2014 has featured an impressive number of documentaries. Life Itself, about dearly departed film critic Roger Ebert; Keep on Keepin' On, a chronicle of an old man and a young man helping one another; Documented,a portrait of the undocumented immigrant experience in 21st century America; The Case Against 8, which takes one into the center of the gay marriage debate; and the list goes on and on. However, none of them made me break into the "ugly cry" like James Keach's...I'll Be Me.
As I 've mentioned many times writing this blog, I am a HUGE fan of country music. Especially the old school country...Conway Twitty, Loretta Lynn, Tammy Wynette, Dolly Parton, Tanya Tucker, Barbara Mandrell, Alabama and Glen Campbell.
In 2011, Glen Campbell made two major announcements. He was going on tour and had been diagnosed with Alzheimer's disease. In the midwest, when we had a relative who was having memory issues, we would just say they "lost time" or "were crazy' or "senile". Alzheimer's disease is a progressive mental deterioration that can occur in middle or old age, due to generalized degeneration of the brain. It is the most common cause of premature senility.
The farewell tour was chronicled for Glen Campbell ... I'll Be Me, which premiered at the 2014 Nashville Film Festival, is the documentation of Glen's slow descent into dementia witnessed by his family, friends, mentors, fans and county music community. For three years, a film crew captured the singer as he confronted the illness.
Sitting in a small, dark theatre with his wife Kim, they gaze on a larger than life movie screen watching a myriad of images with Glen ranging from childhood to adulthood, revealing various children and wives. He is barely able to recall any of them, their names or the situations being witnessed onscreen, but the minute he watches himself playing a song or hear his recordings, his memory becomes razor-sharp. Throughout the doc, we witness clips on tour and at home which show Campbell struggling to retain those moments that made him famous.
You see, most people with Glen's advanced stage of Alzheimer's can barely function or speak and need around-the-clock care. His doctors were baffled until they realized that there was the part of his brain where he memorized lyrics and dealt with music that was slowed down his progression on a significant level. It’s a heart-breaking battle that is all too familiar to millions of individuals and their families.
And then, there are the moments when you realize he is slowly becoming a danger to himself, when he places a pocket knife in his mouth to get "something out of his teeth" or the irrational emotional outbursts over what most would consider little to nothing...but are monumental to him. As his condition worsened, Campbell was forced to cancel live dates in Australia and New Zealand. It became no longer feasible for him to stay at home. The mansion in Malibu is for sale and Campbell was moved to an Alzheimer's facility in Nashville.
“It’s really sad to see someone losing their memory bit by bit,” says Campbell’s wife Kim Campbell. “Especially when you’ve had such a fantastic life and then not to be able to remember it.” Kim also told Country Weekly that he now has trouble speaking and requires constant attention, adding that his advanced disease has brought on side effects including anxiety, agitation and depression.
It’s been a difficult journey for a musical legend; Campbell was one of the first musicians to top both country and pop charts. There are wonderful moments of him sharing the stage with his beloved children and the joy he gets just from the roar of an audience welcoming him back home...on stage.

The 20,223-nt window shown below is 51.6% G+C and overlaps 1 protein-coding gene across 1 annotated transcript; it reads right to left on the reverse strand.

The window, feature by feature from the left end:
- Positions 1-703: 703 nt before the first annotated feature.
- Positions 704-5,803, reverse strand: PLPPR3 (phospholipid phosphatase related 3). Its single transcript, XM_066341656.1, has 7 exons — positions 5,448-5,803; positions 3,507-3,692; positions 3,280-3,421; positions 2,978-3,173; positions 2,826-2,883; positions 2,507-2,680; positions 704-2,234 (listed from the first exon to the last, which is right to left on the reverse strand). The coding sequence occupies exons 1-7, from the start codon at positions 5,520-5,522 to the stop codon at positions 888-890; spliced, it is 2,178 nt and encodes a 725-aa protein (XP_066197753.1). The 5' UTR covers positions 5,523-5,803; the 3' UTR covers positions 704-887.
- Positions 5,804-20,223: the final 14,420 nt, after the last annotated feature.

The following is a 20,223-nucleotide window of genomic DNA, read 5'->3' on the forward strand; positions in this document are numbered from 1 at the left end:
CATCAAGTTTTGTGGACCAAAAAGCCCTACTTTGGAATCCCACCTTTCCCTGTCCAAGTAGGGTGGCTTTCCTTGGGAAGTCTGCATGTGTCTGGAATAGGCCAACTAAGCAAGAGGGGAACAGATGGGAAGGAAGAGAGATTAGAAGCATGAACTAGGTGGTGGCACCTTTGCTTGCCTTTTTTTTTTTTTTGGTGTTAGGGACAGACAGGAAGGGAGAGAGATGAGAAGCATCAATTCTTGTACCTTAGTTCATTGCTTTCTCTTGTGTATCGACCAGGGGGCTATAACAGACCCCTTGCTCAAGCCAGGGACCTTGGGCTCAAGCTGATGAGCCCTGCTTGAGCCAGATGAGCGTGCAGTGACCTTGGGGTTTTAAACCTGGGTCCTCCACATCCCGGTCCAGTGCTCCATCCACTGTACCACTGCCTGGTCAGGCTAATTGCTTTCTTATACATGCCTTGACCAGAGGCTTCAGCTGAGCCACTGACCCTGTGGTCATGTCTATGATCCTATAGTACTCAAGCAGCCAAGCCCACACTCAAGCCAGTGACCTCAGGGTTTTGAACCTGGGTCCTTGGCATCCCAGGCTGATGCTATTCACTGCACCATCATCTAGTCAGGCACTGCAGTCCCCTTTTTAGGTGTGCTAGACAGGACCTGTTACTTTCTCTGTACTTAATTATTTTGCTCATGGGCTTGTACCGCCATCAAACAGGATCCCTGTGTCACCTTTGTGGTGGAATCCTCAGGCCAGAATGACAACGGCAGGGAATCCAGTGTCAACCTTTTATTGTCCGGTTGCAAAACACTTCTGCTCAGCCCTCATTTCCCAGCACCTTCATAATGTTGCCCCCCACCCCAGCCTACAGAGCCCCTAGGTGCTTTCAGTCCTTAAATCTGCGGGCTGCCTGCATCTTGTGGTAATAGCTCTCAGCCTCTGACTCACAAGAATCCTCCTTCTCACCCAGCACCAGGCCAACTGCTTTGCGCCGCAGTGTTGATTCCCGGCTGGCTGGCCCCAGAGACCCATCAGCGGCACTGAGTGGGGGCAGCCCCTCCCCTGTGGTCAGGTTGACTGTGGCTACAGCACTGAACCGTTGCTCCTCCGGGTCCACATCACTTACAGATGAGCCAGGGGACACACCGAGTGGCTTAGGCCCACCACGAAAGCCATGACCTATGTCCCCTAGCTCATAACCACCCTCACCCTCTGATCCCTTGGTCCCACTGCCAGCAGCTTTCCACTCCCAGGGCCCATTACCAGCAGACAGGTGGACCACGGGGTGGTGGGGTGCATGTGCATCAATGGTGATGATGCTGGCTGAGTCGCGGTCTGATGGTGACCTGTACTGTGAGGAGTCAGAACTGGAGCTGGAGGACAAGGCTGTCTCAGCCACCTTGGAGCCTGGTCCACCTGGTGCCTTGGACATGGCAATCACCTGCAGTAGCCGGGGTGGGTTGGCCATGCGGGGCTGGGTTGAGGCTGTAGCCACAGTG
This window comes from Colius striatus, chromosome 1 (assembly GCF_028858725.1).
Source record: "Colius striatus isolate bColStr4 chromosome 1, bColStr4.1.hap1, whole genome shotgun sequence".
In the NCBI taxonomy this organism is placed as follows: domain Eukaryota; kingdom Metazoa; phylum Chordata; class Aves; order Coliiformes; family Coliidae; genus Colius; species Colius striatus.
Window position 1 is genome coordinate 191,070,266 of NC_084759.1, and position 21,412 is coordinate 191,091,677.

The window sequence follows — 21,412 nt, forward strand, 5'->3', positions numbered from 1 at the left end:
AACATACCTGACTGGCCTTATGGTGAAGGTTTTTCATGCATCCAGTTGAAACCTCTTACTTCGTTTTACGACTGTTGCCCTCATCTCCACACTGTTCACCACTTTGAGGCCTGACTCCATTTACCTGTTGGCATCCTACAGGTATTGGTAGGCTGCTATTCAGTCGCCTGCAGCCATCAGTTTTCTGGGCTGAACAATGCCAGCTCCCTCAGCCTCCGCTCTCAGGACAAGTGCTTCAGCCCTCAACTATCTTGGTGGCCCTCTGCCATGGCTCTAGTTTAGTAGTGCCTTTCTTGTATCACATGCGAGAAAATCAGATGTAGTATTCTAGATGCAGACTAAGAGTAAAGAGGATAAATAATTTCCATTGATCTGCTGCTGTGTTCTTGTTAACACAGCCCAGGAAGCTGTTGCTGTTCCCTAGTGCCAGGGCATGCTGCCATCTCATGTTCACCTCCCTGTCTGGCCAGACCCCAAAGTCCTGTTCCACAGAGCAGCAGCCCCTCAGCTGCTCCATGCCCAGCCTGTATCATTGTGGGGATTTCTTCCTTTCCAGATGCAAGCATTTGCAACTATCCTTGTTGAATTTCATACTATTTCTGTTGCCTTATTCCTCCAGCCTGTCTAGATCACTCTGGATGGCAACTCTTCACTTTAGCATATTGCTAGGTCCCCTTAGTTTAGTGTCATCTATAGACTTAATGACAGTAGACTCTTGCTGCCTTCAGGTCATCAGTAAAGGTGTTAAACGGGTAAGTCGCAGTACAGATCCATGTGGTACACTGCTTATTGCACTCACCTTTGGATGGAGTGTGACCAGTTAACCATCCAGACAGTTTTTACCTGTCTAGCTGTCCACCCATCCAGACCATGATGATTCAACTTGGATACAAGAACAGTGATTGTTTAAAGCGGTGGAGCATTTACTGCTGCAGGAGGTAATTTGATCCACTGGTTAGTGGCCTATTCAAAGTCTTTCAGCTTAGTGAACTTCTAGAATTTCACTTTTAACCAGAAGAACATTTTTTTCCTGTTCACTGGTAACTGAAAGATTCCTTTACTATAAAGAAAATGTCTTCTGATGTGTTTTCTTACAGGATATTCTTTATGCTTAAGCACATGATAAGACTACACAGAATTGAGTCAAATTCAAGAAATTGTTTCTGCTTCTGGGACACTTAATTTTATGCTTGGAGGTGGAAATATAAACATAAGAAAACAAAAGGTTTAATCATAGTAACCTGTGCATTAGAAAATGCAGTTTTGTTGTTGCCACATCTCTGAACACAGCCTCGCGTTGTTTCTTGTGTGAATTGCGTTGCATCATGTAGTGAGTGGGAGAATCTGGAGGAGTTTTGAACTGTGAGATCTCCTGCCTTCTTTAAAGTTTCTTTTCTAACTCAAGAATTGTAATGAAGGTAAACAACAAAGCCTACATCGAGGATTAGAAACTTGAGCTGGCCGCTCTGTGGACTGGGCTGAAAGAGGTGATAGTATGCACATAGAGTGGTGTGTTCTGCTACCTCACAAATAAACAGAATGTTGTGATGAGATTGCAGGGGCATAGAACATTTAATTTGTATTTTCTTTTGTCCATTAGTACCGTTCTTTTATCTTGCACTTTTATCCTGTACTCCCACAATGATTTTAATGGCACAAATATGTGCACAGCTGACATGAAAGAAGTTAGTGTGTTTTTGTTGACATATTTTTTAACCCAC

His daughter Ashley says his advancing Alzheimer’s had compromised his musical abilities, noting that when she toured with him in 2011, he would often forget the words to his own songs while onstage. “I think a person’s life is comprised of memories, and that’s exactly what Alzheimer’s disease takes away from you,” noted Ashley. “Now when I play banjo with my dad, it’s getting harder for him to follow along and it’s getting harder for him to recall my name. It’s hard to come to the realization that someday my dad might look at me and I will be absolutely nothing to him.”
Rolling Stone profiled Campbell in 2011, with various musicians speaking about his musical influence. "He had that beautiful tenor with a crystal-clear guitar sound, playing lines that were so inventive," said Tom Petty. "It moved me." Fellow session legend Leon Russell also spoke about his guitar finesse: "He was the best guitar player I'd heard before or since," he said. "Occasionally we'd play with 50- or 60-piece orchestras. His deal was he didn't read [music], so they would play it one time for him, and he had it."
Whether you like country music or not, Alzheimer's disease and the people we know affected by it is truly six degrees of separation. Many of my dearest friends have relatives suffering from this disease or have had them slowly deteriorate into someone they don't recognize anymore. Go see I'll Be Me if for nothing else to be encouraged by Campbell and his family's courageousness of telling his story with the hopes of helping someone else understand the symptoms and seriousness of Alzheimer's, as well as, the joy that can be experienced by celebrating a loved one NOW and not after they are gone.
Contact your Congressman, The White House and anyone else who will listen and urge them to stop so much spending on nuclear weapons and deal with a real war on the mind in our own backyard...Alzhieimer's Disease.
For more information and/or to make a donation please log onto www.illbemefoundation.org to donate in honor of Glen Campbell, his family and all those yet to be diagnosed.
Thanks to Eric Osuna/LTLA Communications for his assistance in securing interviews at the premiere and with I'll Be Me Director...James Keach. Enjoy those events below...